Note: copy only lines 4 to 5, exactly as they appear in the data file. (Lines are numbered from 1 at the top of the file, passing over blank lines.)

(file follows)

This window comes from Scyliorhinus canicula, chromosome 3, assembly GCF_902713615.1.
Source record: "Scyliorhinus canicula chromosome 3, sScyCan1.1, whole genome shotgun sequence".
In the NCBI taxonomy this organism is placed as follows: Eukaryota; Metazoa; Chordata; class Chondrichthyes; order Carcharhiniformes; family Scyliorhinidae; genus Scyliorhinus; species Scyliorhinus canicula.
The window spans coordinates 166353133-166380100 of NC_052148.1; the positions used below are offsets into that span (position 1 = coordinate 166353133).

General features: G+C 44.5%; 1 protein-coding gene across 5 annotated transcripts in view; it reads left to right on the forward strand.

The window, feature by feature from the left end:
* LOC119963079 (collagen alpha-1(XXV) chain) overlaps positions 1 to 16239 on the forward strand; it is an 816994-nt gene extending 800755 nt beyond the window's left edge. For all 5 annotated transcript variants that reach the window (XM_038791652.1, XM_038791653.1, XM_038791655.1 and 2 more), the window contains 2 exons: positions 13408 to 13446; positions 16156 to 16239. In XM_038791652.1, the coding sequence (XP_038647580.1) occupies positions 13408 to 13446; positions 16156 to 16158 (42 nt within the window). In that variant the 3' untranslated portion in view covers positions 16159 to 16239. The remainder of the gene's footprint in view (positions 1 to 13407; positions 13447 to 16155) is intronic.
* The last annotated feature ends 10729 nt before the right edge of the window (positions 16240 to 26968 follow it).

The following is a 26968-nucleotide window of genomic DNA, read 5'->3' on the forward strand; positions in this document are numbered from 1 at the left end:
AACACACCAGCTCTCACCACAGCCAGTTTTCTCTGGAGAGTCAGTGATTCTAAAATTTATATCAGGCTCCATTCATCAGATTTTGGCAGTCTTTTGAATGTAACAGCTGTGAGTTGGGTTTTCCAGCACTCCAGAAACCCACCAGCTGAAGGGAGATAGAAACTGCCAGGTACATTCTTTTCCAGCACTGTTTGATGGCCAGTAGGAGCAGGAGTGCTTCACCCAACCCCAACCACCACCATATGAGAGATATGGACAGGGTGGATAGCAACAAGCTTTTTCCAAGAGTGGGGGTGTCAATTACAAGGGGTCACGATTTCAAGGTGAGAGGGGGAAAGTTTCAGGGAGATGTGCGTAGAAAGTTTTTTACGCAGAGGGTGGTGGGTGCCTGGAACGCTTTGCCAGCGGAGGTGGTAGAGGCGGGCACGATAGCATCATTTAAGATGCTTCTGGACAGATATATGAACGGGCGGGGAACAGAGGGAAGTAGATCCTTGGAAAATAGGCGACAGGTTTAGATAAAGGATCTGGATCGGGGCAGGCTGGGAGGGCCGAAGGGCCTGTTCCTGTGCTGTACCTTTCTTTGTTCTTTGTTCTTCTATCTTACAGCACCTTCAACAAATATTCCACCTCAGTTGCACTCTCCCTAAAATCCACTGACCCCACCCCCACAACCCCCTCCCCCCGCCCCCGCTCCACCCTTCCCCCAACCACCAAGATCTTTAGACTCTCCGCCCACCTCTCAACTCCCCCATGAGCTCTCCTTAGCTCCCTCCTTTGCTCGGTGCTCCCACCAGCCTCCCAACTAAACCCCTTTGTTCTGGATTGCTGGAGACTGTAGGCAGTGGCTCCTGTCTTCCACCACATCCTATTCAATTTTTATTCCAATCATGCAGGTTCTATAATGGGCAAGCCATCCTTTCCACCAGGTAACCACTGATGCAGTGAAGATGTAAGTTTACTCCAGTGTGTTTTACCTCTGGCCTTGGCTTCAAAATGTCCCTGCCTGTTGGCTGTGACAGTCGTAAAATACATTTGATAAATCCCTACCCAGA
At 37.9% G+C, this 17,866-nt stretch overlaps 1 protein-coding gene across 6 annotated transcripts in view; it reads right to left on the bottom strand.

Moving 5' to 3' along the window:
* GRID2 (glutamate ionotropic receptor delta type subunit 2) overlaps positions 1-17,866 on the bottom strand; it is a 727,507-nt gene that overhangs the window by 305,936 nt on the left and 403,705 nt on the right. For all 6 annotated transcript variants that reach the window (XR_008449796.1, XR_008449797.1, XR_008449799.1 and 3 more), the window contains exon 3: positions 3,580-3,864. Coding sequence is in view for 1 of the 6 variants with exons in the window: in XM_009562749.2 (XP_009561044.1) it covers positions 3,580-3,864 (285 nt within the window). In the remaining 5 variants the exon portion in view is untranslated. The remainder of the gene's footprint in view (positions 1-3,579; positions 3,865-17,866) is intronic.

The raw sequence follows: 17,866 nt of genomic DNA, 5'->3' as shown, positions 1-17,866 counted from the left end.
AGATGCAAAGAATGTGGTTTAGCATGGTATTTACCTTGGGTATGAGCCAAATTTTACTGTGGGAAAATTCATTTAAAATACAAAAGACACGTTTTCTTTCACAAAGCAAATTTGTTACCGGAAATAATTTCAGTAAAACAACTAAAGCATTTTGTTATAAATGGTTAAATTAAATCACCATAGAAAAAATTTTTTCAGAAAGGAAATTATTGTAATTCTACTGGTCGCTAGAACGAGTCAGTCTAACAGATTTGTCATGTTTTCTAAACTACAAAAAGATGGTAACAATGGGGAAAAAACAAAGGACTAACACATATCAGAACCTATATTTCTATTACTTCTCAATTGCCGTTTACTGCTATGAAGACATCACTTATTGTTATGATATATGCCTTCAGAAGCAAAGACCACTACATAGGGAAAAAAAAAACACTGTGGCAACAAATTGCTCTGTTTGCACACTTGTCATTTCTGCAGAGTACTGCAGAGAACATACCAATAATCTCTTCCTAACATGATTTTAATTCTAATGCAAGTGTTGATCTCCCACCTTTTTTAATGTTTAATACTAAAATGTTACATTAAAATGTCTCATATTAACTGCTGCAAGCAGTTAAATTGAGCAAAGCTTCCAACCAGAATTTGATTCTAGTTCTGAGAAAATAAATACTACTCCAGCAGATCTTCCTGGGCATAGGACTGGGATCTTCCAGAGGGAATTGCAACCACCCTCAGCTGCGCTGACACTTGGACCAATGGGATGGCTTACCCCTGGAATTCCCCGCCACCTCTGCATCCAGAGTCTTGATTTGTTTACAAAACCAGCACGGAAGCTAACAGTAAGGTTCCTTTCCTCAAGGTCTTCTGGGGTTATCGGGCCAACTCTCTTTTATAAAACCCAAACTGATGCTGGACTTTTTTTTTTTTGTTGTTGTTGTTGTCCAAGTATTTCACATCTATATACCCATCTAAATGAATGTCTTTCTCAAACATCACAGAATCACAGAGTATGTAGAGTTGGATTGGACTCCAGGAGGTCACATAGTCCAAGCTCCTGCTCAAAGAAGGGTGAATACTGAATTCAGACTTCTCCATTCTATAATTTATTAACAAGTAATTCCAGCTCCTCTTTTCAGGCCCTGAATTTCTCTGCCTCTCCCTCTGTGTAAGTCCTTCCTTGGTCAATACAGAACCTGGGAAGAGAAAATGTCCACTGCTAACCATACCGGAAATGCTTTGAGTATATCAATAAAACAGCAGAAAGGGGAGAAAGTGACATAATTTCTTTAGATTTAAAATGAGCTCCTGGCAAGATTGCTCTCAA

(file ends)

The window spans coordinates 166353133-166380100 of NC_052148.1; the positions used below are offsets into that span (position 1 = coordinate 166353133).

General features: G+C 44.5%; 1 protein-coding gene across 5 annotated transcripts in view; it reads left to right on the forward strand.